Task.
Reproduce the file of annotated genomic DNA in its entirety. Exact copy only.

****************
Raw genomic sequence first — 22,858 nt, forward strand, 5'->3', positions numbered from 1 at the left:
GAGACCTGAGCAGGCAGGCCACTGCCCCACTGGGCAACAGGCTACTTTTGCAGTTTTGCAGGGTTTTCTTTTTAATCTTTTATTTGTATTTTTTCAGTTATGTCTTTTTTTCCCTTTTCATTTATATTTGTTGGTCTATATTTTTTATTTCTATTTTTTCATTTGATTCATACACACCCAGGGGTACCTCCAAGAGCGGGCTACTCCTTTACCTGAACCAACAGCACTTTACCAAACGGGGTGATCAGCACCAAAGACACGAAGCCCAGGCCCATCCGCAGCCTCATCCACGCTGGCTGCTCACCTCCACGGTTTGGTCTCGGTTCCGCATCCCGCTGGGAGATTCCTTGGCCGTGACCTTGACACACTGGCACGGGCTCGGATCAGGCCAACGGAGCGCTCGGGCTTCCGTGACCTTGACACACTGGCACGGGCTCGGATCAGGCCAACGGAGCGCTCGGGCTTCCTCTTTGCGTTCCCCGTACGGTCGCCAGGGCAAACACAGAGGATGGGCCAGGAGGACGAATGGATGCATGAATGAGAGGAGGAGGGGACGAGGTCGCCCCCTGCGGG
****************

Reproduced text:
Raw genomic sequence first — 22,858 nt, forward strand, 5'->3', positions numbered from 1 at the left:
GAGACCTGAGCAGGCAGGCCACTGCCCCACTGGGCAACAGGCTACTTTTGCAGTTTTGCAGGGTTTTCTTTTTAATCTTTTATTTGTATTTTTTCAGTTATGTCTTTTTTTCCCTTTTCATTTATATTTGTTGGTCTATATTTTTTATTTCTATTTTTTCATTTGATTCATACACACCCAGGGGTACCTCCAAGAGCGGGCTACTCCTTTACCTGAACCAACAGCACTTTACCAAACGGGGTGATCAGCACCAAAGACACGAAGCCCAGGCCCATCCGCAGCCTCATCCACGCTGGCTGCTCACCTCCACGGTTTGGTCTCGGTTCCGCATCCCGCTGGGAGATTCCTTGGCCGTGACCTTGACACACTGGCACGGGCTCGGATCAGGCCAACGGAGCGCTCGGGCTTCCGTGACCTTGACACACTGGCACGGGCTCGGATCAGGCCAACGGAGCGCTCGGGCTTCCTCTTTGCGTTCCCCGTACGGTCGCCAGGGCAAACACAGAGGATGGGCCAGGAGGACGAATGGATGCATGAATGAGAGGAGGAGGGGACGAGGTCGCCCCCTGCGGG